Cleft Palate Repair Surgery: Ensure Normal Life For Pets with Palatal Defect

Cleft Palate Repair Surgery

Just like human babies, dogs, puppies, and kittens can also be born with congenital disabilities such as palate or lip clefts. This presents a challenge for veterinarians: how can we alleviate the suffering of these pet patients and ensure they lead everyday life? 

The answer lies in advancements in cleft palate surgery, a crucial intervention that enables our pets to return to their everyday lives. 

Here, we delve deeper into the world of cleft palate repair surgery, its importance, and how it transforms the lives of pets.

Understanding Cleft Palate And Lips

Before we proceed, let's distinguish between cleft palate and cleft lips.

Cleft Lips 

It occurs when puppies or kittens are born with defects in their lips, the underlying bone, and the front area of the roof of their mouths (also known as the hard palate). 

In these cases, parts of the lips are missing or malformed, and one or both nostrils are directly connected to the mouth.

Cleft Palate

On the other hand, the incomplete fusion of tissues collectively forms the roof of the mouth. This results in a hole in the palate, which can vary in size and location.

In most instances, these defects can be identified at birth. However, some may not be visually apparent immediately after birth.  Then they need cleft lip and palate surgery. 

According to experts, signs of this disease include difficulties in 

  • Suckling and swallowing, 
  • Coughing, gagging, 
  • Milk bubbling from the nose, 
  • Sneezing and snorting, 
  • Failure to grow normally, 
  • Sudden onset of pneumonia, 
  • And visible abnormal appearance to the lips.

Causes And Consequences

Certain conditions result in cleft effects:

  • Inherited congenital disability
  • Trauma during fetal development
  • Insufficient folic acid 
  • Excessive vitamin A consumption by the pregnant pet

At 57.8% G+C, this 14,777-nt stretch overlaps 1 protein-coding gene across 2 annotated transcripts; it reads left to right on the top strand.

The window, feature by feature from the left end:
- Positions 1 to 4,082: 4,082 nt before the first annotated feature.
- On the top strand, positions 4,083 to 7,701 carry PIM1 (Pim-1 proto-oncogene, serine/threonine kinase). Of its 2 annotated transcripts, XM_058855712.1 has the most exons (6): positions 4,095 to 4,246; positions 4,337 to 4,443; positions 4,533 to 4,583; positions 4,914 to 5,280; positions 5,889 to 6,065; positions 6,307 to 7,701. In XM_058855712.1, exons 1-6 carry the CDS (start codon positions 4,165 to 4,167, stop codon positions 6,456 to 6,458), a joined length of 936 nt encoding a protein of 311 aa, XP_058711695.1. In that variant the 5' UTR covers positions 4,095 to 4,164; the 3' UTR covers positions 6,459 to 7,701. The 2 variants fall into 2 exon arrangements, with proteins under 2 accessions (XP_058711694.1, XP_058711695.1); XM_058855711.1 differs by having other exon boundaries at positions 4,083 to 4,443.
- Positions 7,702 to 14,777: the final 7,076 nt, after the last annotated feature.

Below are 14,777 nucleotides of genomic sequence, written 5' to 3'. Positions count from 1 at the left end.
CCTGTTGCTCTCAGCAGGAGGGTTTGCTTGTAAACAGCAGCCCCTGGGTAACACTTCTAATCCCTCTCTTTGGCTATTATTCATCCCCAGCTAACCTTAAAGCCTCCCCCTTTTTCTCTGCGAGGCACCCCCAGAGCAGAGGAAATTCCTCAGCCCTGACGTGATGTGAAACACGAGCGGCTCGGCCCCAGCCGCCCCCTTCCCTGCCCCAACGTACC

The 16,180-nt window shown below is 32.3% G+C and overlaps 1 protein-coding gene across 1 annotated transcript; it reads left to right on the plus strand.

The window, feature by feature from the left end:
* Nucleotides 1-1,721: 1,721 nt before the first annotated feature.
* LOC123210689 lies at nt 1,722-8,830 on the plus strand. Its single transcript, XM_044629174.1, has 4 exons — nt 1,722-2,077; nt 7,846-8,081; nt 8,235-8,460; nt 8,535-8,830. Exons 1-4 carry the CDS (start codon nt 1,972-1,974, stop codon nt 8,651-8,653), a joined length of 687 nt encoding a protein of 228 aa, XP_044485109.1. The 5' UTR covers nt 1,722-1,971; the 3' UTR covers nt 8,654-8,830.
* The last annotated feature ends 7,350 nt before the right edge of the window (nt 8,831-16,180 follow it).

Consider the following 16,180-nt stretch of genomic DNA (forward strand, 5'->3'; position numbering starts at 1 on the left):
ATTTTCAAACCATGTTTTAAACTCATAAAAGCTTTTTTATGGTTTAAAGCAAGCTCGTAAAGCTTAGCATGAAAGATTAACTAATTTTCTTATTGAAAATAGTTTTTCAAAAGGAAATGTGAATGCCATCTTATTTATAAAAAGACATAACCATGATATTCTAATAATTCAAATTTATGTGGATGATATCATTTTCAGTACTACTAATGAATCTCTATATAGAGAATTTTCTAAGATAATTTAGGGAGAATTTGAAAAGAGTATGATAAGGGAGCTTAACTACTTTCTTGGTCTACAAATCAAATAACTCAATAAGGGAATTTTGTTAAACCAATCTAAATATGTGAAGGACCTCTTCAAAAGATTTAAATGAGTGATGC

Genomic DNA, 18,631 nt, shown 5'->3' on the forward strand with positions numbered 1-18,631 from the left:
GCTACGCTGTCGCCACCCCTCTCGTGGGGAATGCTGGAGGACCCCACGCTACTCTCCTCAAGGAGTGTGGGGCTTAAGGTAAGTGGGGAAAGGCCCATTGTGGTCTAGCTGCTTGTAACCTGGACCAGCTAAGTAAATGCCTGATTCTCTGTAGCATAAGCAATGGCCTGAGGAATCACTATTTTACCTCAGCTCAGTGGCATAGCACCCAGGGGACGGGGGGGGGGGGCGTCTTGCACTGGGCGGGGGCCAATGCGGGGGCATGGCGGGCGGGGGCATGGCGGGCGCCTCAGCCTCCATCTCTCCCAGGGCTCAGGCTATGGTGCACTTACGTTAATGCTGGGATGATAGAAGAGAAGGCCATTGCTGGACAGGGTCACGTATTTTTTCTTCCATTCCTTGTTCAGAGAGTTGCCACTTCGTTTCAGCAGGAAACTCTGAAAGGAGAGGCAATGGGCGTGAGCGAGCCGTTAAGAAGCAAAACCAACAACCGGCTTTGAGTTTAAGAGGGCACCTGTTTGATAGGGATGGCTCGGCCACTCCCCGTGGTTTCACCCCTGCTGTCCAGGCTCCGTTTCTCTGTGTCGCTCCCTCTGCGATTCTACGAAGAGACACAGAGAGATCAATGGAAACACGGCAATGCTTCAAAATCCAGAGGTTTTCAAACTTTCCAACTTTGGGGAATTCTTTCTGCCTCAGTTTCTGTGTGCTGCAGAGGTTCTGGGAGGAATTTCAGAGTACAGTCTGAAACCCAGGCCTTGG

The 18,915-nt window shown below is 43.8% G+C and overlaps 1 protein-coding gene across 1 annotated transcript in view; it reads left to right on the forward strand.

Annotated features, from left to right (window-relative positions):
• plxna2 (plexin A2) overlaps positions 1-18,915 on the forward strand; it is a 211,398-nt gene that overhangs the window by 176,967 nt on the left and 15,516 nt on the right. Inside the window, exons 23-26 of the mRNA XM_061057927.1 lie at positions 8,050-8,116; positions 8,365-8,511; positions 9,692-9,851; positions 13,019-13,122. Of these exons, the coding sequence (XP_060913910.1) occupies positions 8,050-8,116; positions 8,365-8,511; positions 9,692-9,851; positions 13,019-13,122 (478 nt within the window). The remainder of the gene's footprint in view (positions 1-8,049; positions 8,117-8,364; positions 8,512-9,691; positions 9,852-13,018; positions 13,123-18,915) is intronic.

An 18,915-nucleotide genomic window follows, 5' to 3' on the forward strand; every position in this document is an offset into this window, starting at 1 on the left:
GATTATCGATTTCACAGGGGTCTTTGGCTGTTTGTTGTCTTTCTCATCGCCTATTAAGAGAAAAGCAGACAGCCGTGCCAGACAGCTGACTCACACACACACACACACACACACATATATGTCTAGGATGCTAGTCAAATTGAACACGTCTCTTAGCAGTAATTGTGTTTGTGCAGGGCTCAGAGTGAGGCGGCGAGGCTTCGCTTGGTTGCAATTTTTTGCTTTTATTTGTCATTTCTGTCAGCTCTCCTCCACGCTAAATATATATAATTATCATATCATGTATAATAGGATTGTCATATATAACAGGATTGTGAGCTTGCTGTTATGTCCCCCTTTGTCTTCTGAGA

• Excessive medication for the pregnant pet (steroids, aspirin, anti-seizure drugs, etc.)
  • Certain viral infections or illnesses of the pregnant pet

If untreated, the inability to eat properly can result in poor health and growth in the affected puppy or kitten.

The Scientific Understanding Of Cleft Palate In Pets

Scientifically speaking, a cleft palate or lip is an oro-facial anomaly typically presented at birth. 

In animals, these malformations occur due to incomplete fusion of the maxillary and medial nasal prominences during the early embryonic period, usually between the 25th and 28th days of gestation.

These clefts can be categorized into two types based on their locations: 

  • Primary cleft palate: involves the lip and alveolar ridge, 
  • Secondary cleft palate: It pertains to the hard and soft palate.

Genetic Factors and Cleft Palate

Regarding causality, the condition has been associated with genetic and environmental factors. 
However, research has not yet conclusively identified specific genes responsible for pet malformations.

Breed Susceptibility

Approximately 30% of bulldog breeds are prone to cleft lips and palates compared to other species. The lowest risk is among German Shepherds and mixed breeds. 

Purebred dogs and cats have a higher incidence, particularly among brachycephalic breeds, dachshunds, Boston terriers, Pekingese, beagles, cocker spaniels, and miniature schnauzers.